International Committee for the Conservation of Mosaics
Book review contributed by Anjo Weichbrodt
Author: Jon Bedford, Historic England
Photogrammetry is becoming a crucial tool for the cultural heritage sector. For anyone who wants to get started, or those wishing to advance their skills with photogrammetric documentation methods, we recommend this thrilling read published by Historic England.
First, is it a technical read? Well, in the first part of this book, Jon Bedford gives a very well-structured and nerdy introduction to the underlying magic of photogrammetry based on Structure from Motion (SfM). This is fantastic if you have already some knowledge of this topic, but if you are new to this field, this chapter might appear overwhelming and I would recommend revisiting it again later.
The second part of the book goes directly to the core to what practitioners need for planning and executing proper photogrammetric operations. It defines guidelines on how to take technically-adequate images, outlines capturing strategies including overlap considerations, and further discusses elements of ground control to successfully master georeferencing.
Later in the book, different scales of photogrammetric operations are examined, ranging from long-distance-aerial to short-distance-fisheye. Although the focus here remains on image capture with unmanned aircraft vehicles, the very crucial and not trivial terrestrial approaches, including the usage of booms, are not forgotten. The author gives many instructive tips on how to plan the entire operation with the final result in mind, in order to avoid inefficient obsessions on maximum resolution and image quantity.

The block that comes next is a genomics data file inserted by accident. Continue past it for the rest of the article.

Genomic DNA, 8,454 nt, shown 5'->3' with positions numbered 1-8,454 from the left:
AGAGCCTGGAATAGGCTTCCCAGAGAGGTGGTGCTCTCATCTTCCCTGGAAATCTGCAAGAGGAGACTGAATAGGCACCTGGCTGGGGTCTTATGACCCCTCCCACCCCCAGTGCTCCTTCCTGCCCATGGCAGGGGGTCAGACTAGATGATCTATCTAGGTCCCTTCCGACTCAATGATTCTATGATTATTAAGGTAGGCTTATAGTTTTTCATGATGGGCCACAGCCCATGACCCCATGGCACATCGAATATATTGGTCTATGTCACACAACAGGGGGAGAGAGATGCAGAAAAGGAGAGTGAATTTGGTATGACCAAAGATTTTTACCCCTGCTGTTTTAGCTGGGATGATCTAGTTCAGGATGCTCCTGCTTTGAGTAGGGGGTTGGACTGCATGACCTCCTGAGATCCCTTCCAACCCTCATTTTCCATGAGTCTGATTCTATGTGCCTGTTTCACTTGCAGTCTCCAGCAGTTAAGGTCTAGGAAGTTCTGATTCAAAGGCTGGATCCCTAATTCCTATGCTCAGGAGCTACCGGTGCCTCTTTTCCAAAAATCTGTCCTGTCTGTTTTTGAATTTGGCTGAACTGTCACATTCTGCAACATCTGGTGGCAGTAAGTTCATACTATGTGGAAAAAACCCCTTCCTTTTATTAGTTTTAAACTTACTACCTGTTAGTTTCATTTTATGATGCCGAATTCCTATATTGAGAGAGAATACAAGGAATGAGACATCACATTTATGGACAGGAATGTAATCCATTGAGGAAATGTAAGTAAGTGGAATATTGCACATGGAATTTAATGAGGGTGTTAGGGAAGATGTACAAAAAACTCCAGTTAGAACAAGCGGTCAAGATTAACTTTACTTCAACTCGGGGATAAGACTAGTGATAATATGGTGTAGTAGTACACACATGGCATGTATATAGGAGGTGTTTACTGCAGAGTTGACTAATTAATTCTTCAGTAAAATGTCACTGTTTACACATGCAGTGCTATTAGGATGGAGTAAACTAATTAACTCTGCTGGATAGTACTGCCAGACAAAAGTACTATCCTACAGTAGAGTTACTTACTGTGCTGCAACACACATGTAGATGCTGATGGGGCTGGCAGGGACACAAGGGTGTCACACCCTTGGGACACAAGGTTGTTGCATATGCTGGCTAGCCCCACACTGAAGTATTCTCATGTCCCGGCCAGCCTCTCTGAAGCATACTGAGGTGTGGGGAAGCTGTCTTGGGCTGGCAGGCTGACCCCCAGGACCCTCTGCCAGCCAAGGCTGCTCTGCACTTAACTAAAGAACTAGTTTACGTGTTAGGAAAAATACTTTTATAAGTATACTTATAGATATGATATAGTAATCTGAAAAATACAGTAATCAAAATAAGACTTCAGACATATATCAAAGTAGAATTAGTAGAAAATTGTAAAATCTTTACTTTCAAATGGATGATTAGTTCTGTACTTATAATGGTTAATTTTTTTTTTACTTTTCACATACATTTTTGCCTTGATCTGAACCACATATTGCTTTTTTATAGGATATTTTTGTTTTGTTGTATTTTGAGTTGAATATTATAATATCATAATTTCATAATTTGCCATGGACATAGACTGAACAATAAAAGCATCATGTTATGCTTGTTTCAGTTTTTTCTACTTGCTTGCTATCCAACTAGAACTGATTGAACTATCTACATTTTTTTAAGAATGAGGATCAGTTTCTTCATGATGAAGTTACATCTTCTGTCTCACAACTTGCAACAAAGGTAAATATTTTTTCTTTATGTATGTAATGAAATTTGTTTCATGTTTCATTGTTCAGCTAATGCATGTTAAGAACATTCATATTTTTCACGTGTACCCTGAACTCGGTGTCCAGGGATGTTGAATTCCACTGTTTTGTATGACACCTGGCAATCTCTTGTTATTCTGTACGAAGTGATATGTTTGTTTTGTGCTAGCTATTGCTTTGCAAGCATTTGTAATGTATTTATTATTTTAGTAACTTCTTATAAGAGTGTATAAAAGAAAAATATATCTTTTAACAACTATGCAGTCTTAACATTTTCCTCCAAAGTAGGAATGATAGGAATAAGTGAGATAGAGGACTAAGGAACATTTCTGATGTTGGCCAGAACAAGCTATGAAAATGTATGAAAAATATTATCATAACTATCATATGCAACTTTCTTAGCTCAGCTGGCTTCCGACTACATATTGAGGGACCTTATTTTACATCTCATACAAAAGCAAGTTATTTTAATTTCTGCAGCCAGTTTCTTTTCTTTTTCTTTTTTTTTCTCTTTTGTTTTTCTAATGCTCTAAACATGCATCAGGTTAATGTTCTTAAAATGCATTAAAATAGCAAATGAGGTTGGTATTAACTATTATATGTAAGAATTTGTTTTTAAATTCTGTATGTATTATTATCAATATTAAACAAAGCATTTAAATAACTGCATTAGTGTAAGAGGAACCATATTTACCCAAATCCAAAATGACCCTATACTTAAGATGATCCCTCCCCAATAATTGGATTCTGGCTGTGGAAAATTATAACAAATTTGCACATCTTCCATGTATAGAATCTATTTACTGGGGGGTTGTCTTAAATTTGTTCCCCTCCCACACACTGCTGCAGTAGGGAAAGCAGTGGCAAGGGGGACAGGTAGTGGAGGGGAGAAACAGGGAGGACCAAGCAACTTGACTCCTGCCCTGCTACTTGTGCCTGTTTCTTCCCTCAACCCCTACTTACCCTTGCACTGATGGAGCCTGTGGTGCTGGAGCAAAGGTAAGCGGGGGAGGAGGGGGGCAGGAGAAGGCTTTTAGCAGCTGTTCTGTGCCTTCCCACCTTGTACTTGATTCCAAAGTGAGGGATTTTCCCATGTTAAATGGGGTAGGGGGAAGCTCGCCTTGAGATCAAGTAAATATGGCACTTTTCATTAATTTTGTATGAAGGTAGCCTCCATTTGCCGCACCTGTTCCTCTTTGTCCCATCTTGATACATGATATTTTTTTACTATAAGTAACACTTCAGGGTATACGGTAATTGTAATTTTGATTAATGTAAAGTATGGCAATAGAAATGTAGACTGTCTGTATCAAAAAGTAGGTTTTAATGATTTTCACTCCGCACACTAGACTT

One of my favorite parts of the book is the elaborated case studies section towards the end. Here the author discusses challenges and requirements of each specific case and presents the solutions accomplished and compromises reached within each setting. This chapter is a fantastic resource for ideas on how to approach photogrammetric operations in contexts of different complexity.
Nonetheless while arguing the benefits and extended possibilities of this relatively new documentation method, Jon Bedford reminds us that photogrammetry alone cannot preserve cultural heritage. Indeed, we agree: photogrammetry remains a tool of many which, when employed in a skillful and conscious manner, can offer a solid base of visual heritage documentation. And this book offers an adept guide to gaining proficiency in this valuable tool.